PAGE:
Carolyn Hax offers advice on reconciling differing views on marriage
For the past seven months, I have been exclusively dating a man whom I am crazy about. When we first met, he told me he had been single for 15-plus years and didn't "see the need for people to get married if they didn't want kids" (we are both in our 50s).
Guess what . . . now I do want to get married. What do I do?
Be prepared to say why you want to get married. He sees it as a construct for raising kids. You see it as ______.
While you're figuring out what ______ is, also give some thought as to why this man, why now. There is heavy cultural programming to follow love feelings with marriage plans, and the better you can answer those two fundamental questions -- why this person? why now? -- the better your chances of a fulfilling relationship, be it with this man now, with another man later, or with yourself from now on.
As long as you're still pondering it, I suggest you keep your marriage yearnings private. It's always best not to escalate when you're not sure where you want to end up.
But if you're able to articulate why marriage matters to you, and if you foresee wanting to marry him, either now or after you log more time together, then tell him, if only because you both deserve to know if you have different destinations in mind.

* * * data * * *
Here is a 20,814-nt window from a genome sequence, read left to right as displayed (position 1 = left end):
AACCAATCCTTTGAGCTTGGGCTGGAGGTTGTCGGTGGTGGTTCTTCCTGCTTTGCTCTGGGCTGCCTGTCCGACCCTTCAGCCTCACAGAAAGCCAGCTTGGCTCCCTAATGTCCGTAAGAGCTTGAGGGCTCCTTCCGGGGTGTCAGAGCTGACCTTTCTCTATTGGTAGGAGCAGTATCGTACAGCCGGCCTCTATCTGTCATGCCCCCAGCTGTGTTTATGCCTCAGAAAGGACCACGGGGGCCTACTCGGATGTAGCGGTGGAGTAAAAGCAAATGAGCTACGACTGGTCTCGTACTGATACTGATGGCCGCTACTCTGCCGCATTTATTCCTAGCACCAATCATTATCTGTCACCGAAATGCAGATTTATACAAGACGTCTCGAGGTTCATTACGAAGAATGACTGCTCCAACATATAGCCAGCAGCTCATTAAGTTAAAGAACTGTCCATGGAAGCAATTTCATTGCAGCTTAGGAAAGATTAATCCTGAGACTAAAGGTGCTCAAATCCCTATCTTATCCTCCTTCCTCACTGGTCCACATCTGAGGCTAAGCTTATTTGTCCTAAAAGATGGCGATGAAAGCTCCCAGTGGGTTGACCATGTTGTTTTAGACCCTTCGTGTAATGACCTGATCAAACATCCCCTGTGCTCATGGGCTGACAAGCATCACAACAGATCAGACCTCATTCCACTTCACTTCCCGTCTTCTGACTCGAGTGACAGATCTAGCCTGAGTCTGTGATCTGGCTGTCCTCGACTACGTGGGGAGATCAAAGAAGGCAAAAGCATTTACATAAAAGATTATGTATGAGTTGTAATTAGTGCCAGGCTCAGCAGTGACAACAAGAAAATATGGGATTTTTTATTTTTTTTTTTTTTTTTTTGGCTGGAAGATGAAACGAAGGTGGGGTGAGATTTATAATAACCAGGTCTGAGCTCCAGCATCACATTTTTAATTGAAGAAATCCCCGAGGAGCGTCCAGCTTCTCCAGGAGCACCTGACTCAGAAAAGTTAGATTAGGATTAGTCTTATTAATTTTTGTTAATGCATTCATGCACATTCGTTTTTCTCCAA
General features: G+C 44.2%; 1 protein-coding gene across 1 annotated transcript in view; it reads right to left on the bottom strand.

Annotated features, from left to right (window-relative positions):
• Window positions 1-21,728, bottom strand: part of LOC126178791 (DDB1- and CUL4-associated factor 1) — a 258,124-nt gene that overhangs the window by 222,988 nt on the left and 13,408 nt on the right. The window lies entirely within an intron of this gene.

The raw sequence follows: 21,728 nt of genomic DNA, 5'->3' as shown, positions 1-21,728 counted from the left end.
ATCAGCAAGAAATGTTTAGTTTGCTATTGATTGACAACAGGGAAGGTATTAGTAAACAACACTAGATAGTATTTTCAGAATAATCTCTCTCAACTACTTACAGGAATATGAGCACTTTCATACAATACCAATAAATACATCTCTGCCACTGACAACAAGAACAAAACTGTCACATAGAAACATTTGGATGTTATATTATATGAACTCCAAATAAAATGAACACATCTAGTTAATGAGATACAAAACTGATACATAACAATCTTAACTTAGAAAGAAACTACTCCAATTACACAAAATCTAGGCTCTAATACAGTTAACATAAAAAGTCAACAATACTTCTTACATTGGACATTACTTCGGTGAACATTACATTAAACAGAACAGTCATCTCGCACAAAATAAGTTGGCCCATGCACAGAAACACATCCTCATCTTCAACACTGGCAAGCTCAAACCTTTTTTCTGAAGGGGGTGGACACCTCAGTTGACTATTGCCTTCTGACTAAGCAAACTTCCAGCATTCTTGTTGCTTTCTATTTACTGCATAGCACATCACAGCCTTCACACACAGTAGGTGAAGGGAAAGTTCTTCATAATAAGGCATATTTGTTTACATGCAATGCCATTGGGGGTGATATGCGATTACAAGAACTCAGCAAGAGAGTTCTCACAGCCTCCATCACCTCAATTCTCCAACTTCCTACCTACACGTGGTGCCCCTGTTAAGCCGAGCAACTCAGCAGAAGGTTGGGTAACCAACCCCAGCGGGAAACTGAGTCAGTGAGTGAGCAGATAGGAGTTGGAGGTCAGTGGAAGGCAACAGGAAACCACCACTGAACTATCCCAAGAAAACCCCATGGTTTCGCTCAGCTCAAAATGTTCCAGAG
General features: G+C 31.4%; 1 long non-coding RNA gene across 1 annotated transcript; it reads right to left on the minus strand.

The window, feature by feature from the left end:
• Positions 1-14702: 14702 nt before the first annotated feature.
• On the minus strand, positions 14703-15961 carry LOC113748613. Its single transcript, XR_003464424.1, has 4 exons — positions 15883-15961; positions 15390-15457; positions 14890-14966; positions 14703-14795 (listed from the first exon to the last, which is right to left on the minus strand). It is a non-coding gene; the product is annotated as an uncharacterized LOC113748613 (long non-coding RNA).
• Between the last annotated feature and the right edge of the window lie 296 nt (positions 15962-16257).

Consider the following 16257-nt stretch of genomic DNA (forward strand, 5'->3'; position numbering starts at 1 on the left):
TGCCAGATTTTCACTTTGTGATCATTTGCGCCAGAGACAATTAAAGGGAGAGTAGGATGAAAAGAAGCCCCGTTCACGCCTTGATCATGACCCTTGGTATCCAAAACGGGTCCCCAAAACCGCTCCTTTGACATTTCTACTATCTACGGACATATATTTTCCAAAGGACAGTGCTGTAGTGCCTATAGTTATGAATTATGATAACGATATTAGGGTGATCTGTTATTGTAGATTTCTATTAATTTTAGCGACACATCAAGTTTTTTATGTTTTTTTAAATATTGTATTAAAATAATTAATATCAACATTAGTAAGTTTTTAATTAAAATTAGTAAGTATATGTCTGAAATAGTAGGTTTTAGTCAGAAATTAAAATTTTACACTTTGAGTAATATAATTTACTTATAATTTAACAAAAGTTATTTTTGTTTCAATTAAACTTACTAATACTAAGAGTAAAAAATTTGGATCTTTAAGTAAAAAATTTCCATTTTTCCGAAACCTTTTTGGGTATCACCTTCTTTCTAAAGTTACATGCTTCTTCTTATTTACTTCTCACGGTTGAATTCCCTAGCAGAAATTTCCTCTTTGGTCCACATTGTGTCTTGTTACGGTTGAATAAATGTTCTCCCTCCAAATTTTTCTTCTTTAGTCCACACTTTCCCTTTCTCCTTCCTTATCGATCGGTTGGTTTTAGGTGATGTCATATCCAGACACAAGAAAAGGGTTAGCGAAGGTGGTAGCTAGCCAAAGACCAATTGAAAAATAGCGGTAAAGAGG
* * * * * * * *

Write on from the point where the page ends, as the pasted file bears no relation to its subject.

Another thing to prepare yourself for, before you do speak up: getting shot down. That's true anytime you ask anyone for anything. However, you're asking for, essentially, the rest of his life, knowing his bias against that. That raises the risk of a "no," and with it the pressure on your next move. Will you stay with a shrug, leave in a huff, ask for some time to think? Not all rejections are created equal, so you won't know exactly what you'll want till you get there, but you can know your own mind before you go in.
For the past nine months I have been dating a pretty terrific guy. I haven't been particularly evasive or particularly honest about my past. There's a lot I think is private, at least at this point, and a lot I'd like to tell him but not quite yet.
We're meeting up with some of my old friends and I can't get out of it. I dread the occasion, as I think "old stories" will be told. These won't be flattering. I like this guy. How do you know when someone is ready to hear the unvarnished past?
There's no way to say this that isn't trite, so I'll type it while standing on my head: Someone is ready to hear your unvarnished past when it's the right someone for you, and when that right someone is a real grown-up who knows that we're the sum of our entire pasts, not just the photo-album parts.
For what it's worth, your chances of recognizing the right person are much better if you, too, are at that stage, where your past is just something that is; people read your cues. While I'm still on my head, I'll try to get the memo out to your friends.
Write to Tell Me About It, Style, 1150 15th St. NW, Washington, D.C. 20071, or firstname.lastname@example.org.